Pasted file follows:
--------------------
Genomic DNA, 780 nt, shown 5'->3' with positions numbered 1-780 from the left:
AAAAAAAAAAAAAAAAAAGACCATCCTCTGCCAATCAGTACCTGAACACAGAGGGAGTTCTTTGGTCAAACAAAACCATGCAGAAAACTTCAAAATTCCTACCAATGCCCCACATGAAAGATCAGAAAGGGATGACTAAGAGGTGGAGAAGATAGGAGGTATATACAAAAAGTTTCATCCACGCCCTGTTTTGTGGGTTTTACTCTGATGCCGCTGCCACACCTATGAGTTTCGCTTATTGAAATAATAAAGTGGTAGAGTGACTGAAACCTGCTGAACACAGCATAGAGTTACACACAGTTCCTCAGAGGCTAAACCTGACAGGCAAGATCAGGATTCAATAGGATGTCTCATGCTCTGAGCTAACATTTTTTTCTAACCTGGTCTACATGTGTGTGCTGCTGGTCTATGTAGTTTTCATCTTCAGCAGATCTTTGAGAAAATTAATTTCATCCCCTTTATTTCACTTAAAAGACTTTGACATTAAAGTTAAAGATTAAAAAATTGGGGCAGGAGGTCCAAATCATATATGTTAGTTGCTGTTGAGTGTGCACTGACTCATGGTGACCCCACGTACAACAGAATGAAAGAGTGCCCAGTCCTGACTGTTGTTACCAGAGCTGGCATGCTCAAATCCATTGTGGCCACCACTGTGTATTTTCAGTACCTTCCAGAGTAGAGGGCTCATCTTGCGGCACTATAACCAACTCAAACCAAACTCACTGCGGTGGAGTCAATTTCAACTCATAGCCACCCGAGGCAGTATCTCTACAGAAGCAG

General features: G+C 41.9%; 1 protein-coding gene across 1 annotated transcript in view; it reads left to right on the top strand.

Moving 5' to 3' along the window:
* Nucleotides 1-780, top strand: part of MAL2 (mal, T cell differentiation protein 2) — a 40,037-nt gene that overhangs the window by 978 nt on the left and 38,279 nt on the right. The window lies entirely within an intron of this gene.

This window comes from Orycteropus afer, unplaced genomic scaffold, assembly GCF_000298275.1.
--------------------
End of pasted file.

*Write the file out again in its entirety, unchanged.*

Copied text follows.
Genomic DNA, 780 nt, shown 5'->3' with positions numbered 1-780 from the left:
AAAAAAAAAAAAAAAAAAGACCATCCTCTGCCAATCAGTACCTGAACACAGAGGGAGTTCTTTGGTCAAACAAAACCATGCAGAAAACTTCAAAATTCCTACCAATGCCCCACATGAAAGATCAGAAAGGGATGACTAAGAGGTGGAGAAGATAGGAGGTATATACAAAAAGTTTCATCCACGCCCTGTTTTGTGGGTTTTACTCTGATGCCGCTGCCACACCTATGAGTTTCGCTTATTGAAATAATAAAGTGGTAGAGTGACTGAAACCTGCTGAACACAGCATAGAGTTACACACAGTTCCTCAGAGGCTAAACCTGACAGGCAAGATCAGGATTCAATAGGATGTCTCATGCTCTGAGCTAACATTTTTTTCTAACCTGGTCTACATGTGTGTGCTGCTGGTCTATGTAGTTTTCATCTTCAGCAGATCTTTGAGAAAATTAATTTCATCCCCTTTATTTCACTTAAAAGACTTTGACATTAAAGTTAAAGATTAAAAAATTGGGGCAGGAGGTCCAAATCATATATGTTAGTTGCTGTTGAGTGTGCACTGACTCATGGTGACCCCACGTACAACAGAATGAAAGAGTGCCCAGTCCTGACTGTTGTTACCAGAGCTGGCATGCTCAAATCCATTGTGGCCACCACTGTGTATTTTCAGTACCTTCCAGAGTAGAGGGCTCATCTTGCGGCACTATAACCAACTCAAACCAAACTCACTGCGGTGGAGTCAATTTCAACTCATAGCCACCCGAGGCAGTATCTCTACAGAAGCAG

General features: G+C 41.9%; 1 protein-coding gene across 1 annotated transcript in view; it reads left to right on the top strand.

Moving 5' to 3' along the window:
* Nucleotides 1-780, top strand: part of MAL2 (mal, T cell differentiation protein 2) — a 40,037-nt gene that overhangs the window by 978 nt on the left and 38,279 nt on the right. The window lies entirely within an intron of this gene.

This window comes from Orycteropus afer, unplaced genomic scaffold, assembly GCF_000298275.1.